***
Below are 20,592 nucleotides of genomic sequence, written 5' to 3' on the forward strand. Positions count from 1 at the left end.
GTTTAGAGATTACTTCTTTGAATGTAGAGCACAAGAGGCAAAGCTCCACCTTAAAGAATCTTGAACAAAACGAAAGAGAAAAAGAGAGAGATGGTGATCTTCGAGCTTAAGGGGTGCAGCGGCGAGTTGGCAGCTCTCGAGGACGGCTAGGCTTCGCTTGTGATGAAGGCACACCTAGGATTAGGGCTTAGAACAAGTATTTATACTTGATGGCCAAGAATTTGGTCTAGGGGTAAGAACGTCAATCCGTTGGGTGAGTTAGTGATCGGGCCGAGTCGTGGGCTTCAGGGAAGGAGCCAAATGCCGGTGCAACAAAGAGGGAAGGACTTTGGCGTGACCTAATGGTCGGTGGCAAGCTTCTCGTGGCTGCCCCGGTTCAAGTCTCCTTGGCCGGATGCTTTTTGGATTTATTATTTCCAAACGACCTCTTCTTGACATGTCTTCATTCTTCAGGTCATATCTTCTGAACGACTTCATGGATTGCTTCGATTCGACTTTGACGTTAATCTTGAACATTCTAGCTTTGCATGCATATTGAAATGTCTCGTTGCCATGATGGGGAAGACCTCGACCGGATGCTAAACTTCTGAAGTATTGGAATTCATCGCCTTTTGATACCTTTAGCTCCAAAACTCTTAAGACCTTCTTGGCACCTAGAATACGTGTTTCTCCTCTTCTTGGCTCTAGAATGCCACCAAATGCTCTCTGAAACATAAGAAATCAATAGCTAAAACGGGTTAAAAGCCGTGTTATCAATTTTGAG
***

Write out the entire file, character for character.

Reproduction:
Below are 20,592 nucleotides of genomic sequence, written 5' to 3' on the forward strand. Positions count from 1 at the left end.
GTTTAGAGATTACTTCTTTGAATGTAGAGCACAAGAGGCAAAGCTCCACCTTAAAGAATCTTGAACAAAACGAAAGAGAAAAAGAGAGAGATGGTGATCTTCGAGCTTAAGGGGTGCAGCGGCGAGTTGGCAGCTCTCGAGGACGGCTAGGCTTCGCTTGTGATGAAGGCACACCTAGGATTAGGGCTTAGAACAAGTATTTATACTTGATGGCCAAGAATTTGGTCTAGGGGTAAGAACGTCAATCCGTTGGGTGAGTTAGTGATCGGGCCGAGTCGTGGGCTTCAGGGAAGGAGCCAAATGCCGGTGCAACAAAGAGGGAAGGACTTTGGCGTGACCTAATGGTCGGTGGCAAGCTTCTCGTGGCTGCCCCGGTTCAAGTCTCCTTGGCCGGATGCTTTTTGGATTTATTATTTCCAAACGACCTCTTCTTGACATGTCTTCATTCTTCAGGTCATATCTTCTGAACGACTTCATGGATTGCTTCGATTCGACTTTGACGTTAATCTTGAACATTCTAGCTTTGCATGCATATTGAAATGTCTCGTTGCCATGATGGGGAAGACCTCGACCGGATGCTAAACTTCTGAAGTATTGGAATTCATCGCCTTTTGATACCTTTAGCTCCAAAACTCTTAAGACCTTCTTGGCACCTAGAATACGTGTTTCTCCTCTTCTTGGCTCTAGAATGCCACCAAATGCTCTCTGAAACATAAGAAATCAATAGCTAAAACGGGTTAAAAGCCGTGTTATCAATTTTGAG